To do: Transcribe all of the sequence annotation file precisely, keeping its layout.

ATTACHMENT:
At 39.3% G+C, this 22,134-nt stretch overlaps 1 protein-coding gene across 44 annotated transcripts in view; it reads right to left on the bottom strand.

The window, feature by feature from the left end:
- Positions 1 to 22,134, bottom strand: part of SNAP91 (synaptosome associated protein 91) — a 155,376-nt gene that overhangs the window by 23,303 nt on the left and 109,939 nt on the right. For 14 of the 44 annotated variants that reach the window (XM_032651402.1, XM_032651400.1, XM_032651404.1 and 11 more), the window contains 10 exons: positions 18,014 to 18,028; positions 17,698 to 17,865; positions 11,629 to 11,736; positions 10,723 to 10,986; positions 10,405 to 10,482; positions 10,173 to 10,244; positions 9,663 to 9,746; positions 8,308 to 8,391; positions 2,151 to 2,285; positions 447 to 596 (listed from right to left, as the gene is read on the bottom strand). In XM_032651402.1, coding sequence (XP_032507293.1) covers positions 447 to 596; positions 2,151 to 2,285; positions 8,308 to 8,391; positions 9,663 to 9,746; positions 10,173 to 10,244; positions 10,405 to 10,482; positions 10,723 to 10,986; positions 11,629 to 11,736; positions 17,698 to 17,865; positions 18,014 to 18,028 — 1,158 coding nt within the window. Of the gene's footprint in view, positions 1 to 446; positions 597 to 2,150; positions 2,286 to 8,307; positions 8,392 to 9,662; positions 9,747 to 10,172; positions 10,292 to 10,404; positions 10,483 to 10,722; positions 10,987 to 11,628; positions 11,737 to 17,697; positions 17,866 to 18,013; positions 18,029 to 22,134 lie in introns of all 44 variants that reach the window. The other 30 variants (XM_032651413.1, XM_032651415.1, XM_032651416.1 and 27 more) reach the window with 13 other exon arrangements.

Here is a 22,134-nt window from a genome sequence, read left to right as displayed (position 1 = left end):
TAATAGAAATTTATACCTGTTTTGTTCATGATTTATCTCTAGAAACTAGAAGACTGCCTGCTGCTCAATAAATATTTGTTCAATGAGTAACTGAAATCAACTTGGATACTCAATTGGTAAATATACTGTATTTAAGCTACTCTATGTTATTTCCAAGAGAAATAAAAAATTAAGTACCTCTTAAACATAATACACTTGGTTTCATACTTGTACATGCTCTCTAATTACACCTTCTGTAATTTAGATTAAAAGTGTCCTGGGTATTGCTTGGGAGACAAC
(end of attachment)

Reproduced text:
At 39.3% G+C, this 22,134-nt stretch overlaps 1 protein-coding gene across 44 annotated transcripts in view; it reads right to left on the bottom strand.

The window, feature by feature from the left end:
- Positions 1 to 22,134, bottom strand: part of SNAP91 (synaptosome associated protein 91) — a 155,376-nt gene that overhangs the window by 23,303 nt on the left and 109,939 nt on the right. For 14 of the 44 annotated variants that reach the window (XM_032651402.1, XM_032651400.1, XM_032651404.1 and 11 more), the window contains 10 exons: positions 18,014 to 18,028; positions 17,698 to 17,865; positions 11,629 to 11,736; positions 10,723 to 10,986; positions 10,405 to 10,482; positions 10,173 to 10,244; positions 9,663 to 9,746; positions 8,308 to 8,391; positions 2,151 to 2,285; positions 447 to 596 (listed from right to left, as the gene is read on the bottom strand). In XM_032651402.1, coding sequence (XP_032507293.1) covers positions 447 to 596; positions 2,151 to 2,285; positions 8,308 to 8,391; positions 9,663 to 9,746; positions 10,173 to 10,244; positions 10,405 to 10,482; positions 10,723 to 10,986; positions 11,629 to 11,736; positions 17,698 to 17,865; positions 18,014 to 18,028 — 1,158 coding nt within the window. Of the gene's footprint in view, positions 1 to 446; positions 597 to 2,150; positions 2,286 to 8,307; positions 8,392 to 9,662; positions 9,747 to 10,172; positions 10,292 to 10,404; positions 10,483 to 10,722; positions 10,987 to 11,628; positions 11,737 to 17,697; positions 17,866 to 18,013; positions 18,029 to 22,134 lie in introns of all 44 variants that reach the window. The other 30 variants (XM_032651413.1, XM_032651415.1, XM_032651416.1 and 27 more) reach the window with 13 other exon arrangements.

Here is a 22,134-nt window from a genome sequence, read left to right as displayed (position 1 = left end):
TAATAGAAATTTATACCTGTTTTGTTCATGATTTATCTCTAGAAACTAGAAGACTGCCTGCTGCTCAATAAATATTTGTTCAATGAGTAACTGAAATCAACTTGGATACTCAATTGGTAAATATACTGTATTTAAGCTACTCTATGTTATTTCCAAGAGAAATAAAAAATTAAGTACCTCTTAAACATAATACACTTGGTTTCATACTTGTACATGCTCTCTAATTACACCTTCTGTAATTTAGATTAAAAGTGTCCTGGGTATTGCTTGGGAGACAAC